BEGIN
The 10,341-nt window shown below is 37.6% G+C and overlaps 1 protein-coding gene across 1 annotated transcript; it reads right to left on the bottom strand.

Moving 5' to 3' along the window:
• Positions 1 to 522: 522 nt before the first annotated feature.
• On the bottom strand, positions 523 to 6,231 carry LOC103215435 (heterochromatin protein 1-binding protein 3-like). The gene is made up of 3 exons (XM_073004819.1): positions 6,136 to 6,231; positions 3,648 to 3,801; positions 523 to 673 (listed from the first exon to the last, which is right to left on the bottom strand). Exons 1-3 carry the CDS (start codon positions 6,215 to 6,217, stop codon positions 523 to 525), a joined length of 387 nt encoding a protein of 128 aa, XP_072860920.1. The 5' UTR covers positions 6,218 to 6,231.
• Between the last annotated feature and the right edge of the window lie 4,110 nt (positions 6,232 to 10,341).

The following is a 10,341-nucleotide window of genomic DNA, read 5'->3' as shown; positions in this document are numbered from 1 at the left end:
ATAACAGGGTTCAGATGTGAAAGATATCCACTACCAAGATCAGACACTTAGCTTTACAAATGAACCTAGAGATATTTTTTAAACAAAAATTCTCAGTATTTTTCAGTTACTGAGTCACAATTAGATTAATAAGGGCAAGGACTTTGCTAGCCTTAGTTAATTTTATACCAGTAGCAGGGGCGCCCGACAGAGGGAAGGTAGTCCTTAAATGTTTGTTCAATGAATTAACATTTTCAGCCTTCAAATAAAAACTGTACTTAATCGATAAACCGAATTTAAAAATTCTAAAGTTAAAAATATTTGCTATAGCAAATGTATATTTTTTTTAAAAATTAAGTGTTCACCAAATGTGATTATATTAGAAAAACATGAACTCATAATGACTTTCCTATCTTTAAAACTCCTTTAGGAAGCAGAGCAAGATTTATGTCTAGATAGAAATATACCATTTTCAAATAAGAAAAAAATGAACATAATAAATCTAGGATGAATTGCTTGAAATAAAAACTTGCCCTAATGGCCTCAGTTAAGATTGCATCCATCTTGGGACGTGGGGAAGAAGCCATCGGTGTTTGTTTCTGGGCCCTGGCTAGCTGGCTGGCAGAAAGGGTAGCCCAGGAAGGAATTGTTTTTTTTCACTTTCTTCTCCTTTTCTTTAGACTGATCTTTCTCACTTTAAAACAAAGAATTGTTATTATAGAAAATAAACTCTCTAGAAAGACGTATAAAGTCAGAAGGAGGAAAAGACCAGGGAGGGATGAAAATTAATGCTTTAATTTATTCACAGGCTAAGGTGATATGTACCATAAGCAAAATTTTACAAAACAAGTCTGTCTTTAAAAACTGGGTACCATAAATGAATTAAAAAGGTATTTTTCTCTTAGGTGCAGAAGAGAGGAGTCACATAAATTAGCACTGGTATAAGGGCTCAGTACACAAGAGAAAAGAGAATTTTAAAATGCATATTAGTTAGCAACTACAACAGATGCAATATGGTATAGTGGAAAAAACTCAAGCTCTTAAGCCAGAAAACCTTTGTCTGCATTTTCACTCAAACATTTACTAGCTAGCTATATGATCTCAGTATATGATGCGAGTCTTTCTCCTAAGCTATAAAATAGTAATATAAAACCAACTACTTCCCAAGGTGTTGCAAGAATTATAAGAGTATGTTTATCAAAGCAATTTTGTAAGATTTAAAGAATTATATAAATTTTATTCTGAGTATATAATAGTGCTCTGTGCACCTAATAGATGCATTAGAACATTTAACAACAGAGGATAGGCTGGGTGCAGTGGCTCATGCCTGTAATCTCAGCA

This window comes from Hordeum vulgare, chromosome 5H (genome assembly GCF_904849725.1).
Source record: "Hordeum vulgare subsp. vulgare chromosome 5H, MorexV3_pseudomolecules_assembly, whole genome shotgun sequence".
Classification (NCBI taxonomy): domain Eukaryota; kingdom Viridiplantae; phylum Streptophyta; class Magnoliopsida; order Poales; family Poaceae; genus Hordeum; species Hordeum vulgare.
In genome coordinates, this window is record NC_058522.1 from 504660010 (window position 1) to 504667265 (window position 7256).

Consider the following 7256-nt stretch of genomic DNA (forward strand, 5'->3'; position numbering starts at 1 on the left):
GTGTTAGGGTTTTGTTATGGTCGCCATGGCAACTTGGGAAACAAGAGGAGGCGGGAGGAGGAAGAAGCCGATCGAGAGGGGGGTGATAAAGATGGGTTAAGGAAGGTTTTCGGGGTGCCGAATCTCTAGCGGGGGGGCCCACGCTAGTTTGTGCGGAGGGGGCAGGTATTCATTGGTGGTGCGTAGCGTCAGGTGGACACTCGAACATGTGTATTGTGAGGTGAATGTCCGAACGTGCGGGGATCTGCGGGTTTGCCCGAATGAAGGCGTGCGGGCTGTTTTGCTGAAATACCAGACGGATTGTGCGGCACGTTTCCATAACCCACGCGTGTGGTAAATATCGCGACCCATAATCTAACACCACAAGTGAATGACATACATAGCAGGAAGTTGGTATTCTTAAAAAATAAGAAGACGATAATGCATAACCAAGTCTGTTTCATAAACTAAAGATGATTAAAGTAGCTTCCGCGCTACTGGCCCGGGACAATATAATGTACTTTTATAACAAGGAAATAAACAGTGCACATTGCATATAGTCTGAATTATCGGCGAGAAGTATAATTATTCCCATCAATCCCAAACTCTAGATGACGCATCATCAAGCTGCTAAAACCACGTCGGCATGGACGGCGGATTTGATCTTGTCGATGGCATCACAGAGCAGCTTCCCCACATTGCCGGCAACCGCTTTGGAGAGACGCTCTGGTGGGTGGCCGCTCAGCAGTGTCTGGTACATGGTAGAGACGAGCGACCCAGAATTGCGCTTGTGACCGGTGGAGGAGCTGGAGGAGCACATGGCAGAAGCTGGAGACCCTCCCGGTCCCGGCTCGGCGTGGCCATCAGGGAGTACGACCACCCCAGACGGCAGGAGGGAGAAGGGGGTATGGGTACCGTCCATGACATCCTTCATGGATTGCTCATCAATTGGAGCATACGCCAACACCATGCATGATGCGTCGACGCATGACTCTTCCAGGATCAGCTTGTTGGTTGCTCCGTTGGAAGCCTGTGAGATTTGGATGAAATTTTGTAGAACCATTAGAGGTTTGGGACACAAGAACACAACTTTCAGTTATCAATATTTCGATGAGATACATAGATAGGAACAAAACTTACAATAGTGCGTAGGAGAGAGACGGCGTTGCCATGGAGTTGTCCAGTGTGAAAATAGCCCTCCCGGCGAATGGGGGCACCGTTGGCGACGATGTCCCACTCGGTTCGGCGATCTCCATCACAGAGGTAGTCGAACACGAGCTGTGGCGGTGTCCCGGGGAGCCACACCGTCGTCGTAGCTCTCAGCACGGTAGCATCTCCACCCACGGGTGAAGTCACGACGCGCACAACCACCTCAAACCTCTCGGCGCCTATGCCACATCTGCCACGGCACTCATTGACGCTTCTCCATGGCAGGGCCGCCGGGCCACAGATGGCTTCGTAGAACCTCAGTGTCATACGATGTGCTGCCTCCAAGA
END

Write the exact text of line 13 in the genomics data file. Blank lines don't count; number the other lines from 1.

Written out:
GTGTTAGGGTTTTGTTATGGTCGCCATGGCAACTTGGGAAACAAGAGGAGGCGGGAGGAGGAAGAAGCCGATCGAGAGGGGGGTGATAAAGATGGGTTAAGGAAGGTTTTCGGGGTGCCGAATCTCTAGCGGGGGGGCCCACGCTAGTTTGTGCGGAGGGGGCAGGTATTCATTGGTGGTGCGTAGCGTCAGGTGGACACTCGAACATGTGTATTGTGAGGTGAATGTCCGAACGTGCGGGGATCTGCGGGTTTGCCCGAATGAAGGCGTGCGGGCTGTTTTGCTGAAATACCAGACGGATTGTGCGGCACGTTTCCATAACCCACGCGTGTGGTAAATATCGCGACCCATAATCTAACACCACAAGTGAATGACATACATAGCAGGAAGTTGGTATTCTTAAAAAATAAGAAGACGATAATGCATAACCAAGTCTGTTTCATAAACTAAAGATGATTAAAGTAGCTTCCGCGCTACTGGCCCGGGACAATATAATGTACTTTTATAACAAGGAAATAAACAGTGCACATTGCATATAGTCTGAATTATCGGCGAGAAGTATAATTATTCCCATCAATCCCAAACTCTAGATGACGCATCATCAAGCTGCTAAAACCACGTCGGCATGGACGGCGGATTTGATCTTGTCGATGGCATCACAGAGCAGCTTCCCCACATTGCCGGCAACCGCTTTGGAGAGACGCTCTGGTGGGTGGCCGCTCAGCAGTGTCTGGTACATGGTAGAGACGAGCGACCCAGAATTGCGCTTGTGACCGGTGGAGGAGCTGGAGGAGCACATGGCAGAAGCTGGAGACCCTCCCGGTCCCGGCTCGGCGTGGCCATCAGGGAGTACGACCACCCCAGACGGCAGGAGGGAGAAGGGGGTATGGGTACCGTCCATGACATCCTTCATGGATTGCTCATCAATTGGAGCATACGCCAACACCATGCATGATGCGTCGACGCATGACTCTTCCAGGATCAGCTTGTTGGTTGCTCCGTTGGAAGCCTGTGAGATTTGGATGAAATTTTGTAGAACCATTAGAGGTTTGGGACACAAGAACACAACTTTCAGTTATCAATATTTCGATGAGATACATAGATAGGAACAAAACTTACAATAGTGCGTAGGAGAGAGACGGCGTTGCCATGGAGTTGTCCAGTGTGAAAATAGCCCTCCCGGCGAATGGGGGCACCGTTGGCGACGATGTCCCACTCGGTTCGGCGATCTCCATCACAGAGGTAGTCGAACACGAGCTGTGGCGGTGTCCCGGGGAGCCACACCGTCGTCGTAGCTCTCAGCACGGTAGCATCTCCACCCACGGGTGAAGTCACGACGCGCACAACCACCTCAAACCTCTCGGCGCCTATGCCACATCTGCCACGGCACTCATTGACGCTTCTCCATGGCAGGGCCGCCGGGCCACAGATGGCTTCGTAGAACCTCAGTGTCATACGATGTGCTGCCTCCAAGA